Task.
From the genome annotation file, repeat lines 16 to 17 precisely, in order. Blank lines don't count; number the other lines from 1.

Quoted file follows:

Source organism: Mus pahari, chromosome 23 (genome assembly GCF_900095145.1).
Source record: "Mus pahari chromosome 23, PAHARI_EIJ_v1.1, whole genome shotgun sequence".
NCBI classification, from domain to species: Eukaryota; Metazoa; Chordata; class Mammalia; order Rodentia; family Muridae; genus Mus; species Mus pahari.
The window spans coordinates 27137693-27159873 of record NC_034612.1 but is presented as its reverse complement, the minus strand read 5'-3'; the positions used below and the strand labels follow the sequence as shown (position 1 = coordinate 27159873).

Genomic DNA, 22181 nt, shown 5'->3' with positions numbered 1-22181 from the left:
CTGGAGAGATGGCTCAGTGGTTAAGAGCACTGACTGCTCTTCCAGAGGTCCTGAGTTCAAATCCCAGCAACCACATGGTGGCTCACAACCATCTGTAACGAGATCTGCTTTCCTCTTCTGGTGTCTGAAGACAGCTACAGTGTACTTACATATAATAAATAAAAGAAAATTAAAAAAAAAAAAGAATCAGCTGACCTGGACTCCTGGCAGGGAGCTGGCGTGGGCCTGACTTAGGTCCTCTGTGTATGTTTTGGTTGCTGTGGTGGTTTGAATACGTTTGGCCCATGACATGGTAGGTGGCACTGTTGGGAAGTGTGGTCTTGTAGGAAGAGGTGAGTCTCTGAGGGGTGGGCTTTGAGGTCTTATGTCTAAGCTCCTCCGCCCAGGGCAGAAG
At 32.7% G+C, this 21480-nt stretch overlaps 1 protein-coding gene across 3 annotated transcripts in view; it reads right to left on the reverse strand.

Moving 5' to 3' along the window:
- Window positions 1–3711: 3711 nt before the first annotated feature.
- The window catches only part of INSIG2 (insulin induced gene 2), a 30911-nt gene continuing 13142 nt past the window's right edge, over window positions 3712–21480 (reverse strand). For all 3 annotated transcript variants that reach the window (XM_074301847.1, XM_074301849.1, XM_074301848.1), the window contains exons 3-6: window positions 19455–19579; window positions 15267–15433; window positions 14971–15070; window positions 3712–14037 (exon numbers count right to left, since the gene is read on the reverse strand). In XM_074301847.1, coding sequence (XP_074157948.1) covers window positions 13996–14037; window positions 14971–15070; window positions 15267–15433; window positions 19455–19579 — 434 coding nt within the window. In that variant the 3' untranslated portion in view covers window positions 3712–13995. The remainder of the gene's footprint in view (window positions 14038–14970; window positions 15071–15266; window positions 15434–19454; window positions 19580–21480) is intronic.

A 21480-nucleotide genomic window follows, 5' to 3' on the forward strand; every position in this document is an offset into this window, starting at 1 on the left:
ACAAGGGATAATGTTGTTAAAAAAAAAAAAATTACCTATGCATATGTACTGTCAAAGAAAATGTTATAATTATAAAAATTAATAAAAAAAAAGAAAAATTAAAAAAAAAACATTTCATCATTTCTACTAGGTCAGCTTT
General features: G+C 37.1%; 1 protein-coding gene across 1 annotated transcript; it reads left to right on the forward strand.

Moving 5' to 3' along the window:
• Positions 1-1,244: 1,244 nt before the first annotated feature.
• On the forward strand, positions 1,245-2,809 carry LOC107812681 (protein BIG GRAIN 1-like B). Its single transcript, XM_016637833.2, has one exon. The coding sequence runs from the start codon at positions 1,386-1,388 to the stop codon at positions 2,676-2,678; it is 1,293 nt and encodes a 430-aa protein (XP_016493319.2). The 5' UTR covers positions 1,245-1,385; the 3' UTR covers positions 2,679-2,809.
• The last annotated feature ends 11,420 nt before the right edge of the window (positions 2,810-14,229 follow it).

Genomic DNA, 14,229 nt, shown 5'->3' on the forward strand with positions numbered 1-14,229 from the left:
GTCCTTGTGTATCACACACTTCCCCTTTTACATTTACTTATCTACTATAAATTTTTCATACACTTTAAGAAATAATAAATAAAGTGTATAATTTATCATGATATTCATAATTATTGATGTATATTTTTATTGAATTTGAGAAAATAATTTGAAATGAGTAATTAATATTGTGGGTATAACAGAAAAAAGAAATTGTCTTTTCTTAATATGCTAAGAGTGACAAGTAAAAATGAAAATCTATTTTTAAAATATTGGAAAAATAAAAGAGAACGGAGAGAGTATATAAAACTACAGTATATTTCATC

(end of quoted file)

• On the forward strand, positions 1,245-2,809 carry LOC107812681 (protein BIG GRAIN 1-like B). Its single transcript, XM_016637833.2, has one exon. The coding sequence runs from the start codon at positions 1,386-1,388 to the stop codon at positions 2,676-2,678; it is 1,293 nt and encodes a 430-aa protein (XP_016493319.2). The 5' UTR covers positions 1,245-1,385; the 3' UTR covers positions 2,679-2,809.
• The last annotated feature ends 11,420 nt before the right edge of the window (positions 2,810-14,229 follow it).